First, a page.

ONE OF US: Even as a leading expert on health care, President Donna Shalala makes time to interact with spirited fans at a UM sporting event.
This June, Donna Shalala will complete her tenth year as President of the University of Miami. Before coming to UM, she served as President Bill Clinton’s U.S. Secretary of Health and Human Services for eight years. Today, she continues to be a leading expert on health care. She is even purported to have read the entire 1,000 page Affordable Care Act, so that if an expert asks she can truthfully respond: Yes, I did indeed read it.
We spoke with President Shalala through e-mail, sat in on class lectures and had a few brief in-person conversations with her to bring you one step closer to understanding the overwhelming challenges facing the American health care system, while also learning a little more about our President.
Distraction: What’s one thing that most people don’t know about you?
Donna Shalala: I was once the designated Cabinet member to run the Presidency while the President made his State of the Union address; I sat in the oval office and put my feet up and invited my staff to have pizza in the Roosevelt room. Did you know that they actually deliver pizza to the White House? But you have to go to the gate to get it.
D: What do you think about the reconstruction of the Wellness Center?
DS: I use the Center at least three times a week. The expansion is exciting and necessary.
D: How does the health care reform bill specifically affect students?
DS: The new bill expands insurance to age 26, whether or not you are a student.
D: What is one of the biggest issues with our current medical system?
DS: In an economic downturn, those with the low paying jobs are hurt first. A job in this country doesn’t guarantee health care. The working-poor fall through the cracks of the system. They make too much to qualify for Medicare or Medicaid but make too little to pay for private insurance. Those on welfare actually have health insurance. So as the working-poor become sick and delay medical care because of the costs, their eventual hospital or treatment bills are even more expensive. To understand health care reform, you really need to understand people’s lives.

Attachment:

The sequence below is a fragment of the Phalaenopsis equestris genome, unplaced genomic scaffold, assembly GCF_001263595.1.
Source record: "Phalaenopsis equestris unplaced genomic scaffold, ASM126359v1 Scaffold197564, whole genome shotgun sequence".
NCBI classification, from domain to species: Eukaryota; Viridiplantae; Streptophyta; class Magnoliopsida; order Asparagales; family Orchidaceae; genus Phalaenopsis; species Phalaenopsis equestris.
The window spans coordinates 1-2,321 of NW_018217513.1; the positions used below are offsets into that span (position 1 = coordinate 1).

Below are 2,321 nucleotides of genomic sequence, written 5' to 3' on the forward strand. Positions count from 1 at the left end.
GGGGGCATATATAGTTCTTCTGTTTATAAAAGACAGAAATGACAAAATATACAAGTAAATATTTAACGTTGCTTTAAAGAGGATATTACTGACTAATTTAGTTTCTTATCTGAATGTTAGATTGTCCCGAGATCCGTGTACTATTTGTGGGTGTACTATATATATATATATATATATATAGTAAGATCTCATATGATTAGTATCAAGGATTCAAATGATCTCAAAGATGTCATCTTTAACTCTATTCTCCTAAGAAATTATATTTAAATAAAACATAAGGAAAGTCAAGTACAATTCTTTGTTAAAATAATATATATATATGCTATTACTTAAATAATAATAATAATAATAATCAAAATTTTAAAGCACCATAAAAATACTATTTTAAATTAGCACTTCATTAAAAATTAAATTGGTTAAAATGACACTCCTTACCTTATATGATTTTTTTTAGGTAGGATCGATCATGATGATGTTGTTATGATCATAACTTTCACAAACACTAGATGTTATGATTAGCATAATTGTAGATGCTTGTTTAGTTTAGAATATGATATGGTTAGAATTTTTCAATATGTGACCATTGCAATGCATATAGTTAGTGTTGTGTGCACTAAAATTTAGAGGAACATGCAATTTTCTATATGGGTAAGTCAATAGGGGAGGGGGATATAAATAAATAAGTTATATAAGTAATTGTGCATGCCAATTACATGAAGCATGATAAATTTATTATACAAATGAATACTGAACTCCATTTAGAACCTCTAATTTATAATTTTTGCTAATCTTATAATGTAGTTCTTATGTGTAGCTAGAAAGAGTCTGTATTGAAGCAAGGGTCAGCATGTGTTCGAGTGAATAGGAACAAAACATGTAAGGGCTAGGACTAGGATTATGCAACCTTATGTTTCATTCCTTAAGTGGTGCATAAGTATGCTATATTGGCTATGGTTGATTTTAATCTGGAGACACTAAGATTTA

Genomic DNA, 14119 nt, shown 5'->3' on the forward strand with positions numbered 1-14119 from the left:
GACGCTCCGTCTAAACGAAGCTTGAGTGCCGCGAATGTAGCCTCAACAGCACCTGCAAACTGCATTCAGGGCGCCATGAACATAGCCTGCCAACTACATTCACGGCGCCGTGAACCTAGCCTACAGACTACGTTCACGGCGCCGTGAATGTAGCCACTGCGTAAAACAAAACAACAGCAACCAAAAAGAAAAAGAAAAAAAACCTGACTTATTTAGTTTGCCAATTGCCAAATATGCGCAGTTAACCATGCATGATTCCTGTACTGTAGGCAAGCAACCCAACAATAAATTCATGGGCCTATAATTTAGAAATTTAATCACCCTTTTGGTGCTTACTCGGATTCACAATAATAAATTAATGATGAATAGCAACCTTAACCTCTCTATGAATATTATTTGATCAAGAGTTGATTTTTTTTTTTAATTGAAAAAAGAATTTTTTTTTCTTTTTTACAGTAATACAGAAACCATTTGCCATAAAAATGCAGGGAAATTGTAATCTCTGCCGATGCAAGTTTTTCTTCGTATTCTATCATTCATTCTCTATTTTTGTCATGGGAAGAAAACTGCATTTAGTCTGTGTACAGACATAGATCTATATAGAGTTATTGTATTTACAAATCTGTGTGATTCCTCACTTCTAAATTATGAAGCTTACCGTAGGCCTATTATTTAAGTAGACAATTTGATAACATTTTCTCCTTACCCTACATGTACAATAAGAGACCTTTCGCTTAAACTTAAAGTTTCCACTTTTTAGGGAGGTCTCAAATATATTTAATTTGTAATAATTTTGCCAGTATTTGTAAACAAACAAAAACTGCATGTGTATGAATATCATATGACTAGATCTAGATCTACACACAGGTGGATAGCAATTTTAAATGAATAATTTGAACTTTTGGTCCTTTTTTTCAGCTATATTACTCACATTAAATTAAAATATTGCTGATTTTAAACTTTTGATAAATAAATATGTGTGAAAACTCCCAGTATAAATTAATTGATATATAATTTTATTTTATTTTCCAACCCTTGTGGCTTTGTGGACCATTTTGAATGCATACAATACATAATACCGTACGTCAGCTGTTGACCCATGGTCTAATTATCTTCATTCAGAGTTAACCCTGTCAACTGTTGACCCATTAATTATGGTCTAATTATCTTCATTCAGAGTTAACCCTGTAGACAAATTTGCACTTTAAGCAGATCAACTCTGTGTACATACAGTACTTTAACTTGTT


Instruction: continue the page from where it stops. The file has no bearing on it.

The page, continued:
D: How do you recommend reforming medical malpractice lawsuits?
DS: There are alternatives to going to court or going to trial such as having medical experts determine whether malpractice truly occurred. Often times, the people that are making these complicated health care judgments are not educated in medical issues. It can be really hard for doctors to prove that they haven’t done anything wrong. No one deliberately does something wrong. For example, if a woman with a high-risk pregnancy comes to a hospital without any pre-natal care and the doctor delivers the baby with complications, that doctor is then stuck with a malpractice suit. It’s not the doctor’s fault or the mother’s fault. It is the result of medical error.
D: With all of these obstacles, what is the incentive for people to go to medical school?
DS: More people are applying to medical school than ever before, so I don’t think this is an issue. But there is enormous pressure in this country to establish more medical schools. We have to make medical school more affordable.
D: With new and improving medical technology, you would think health care costs would go down. Why isn’t this so?
DS: More technology and scientific breakthroughs drive up medical costs because adopting and implementing the new technology is very costly. Breakthroughs like vaccines and sanitation measures save dollars but those are low tech improvements. Technology to treat heart transplants and injuries involving orthopedics cost a lot of money.
D: How will the health care reform bill affect family doctors and small practices?
DS: There is no question that there will be fewer individual doctors and private practices on their own. The bill encourages doctors to work together and go into practice together but I don’t think that’s a bad thing.
D: What is the fundamental hold-up with the health care reform bill?
DS: It comes down to distrust of government. The growth of government runs smack into a philosophical stream that’s been running since the beginning of the country. People are afraid of the expansion of the government. But to get universal coverage, you have to have some sort of organization to organize it and subsidies to fund it – this resulted in our country’s patchwork of private and public health care in an attempt to cover everyone.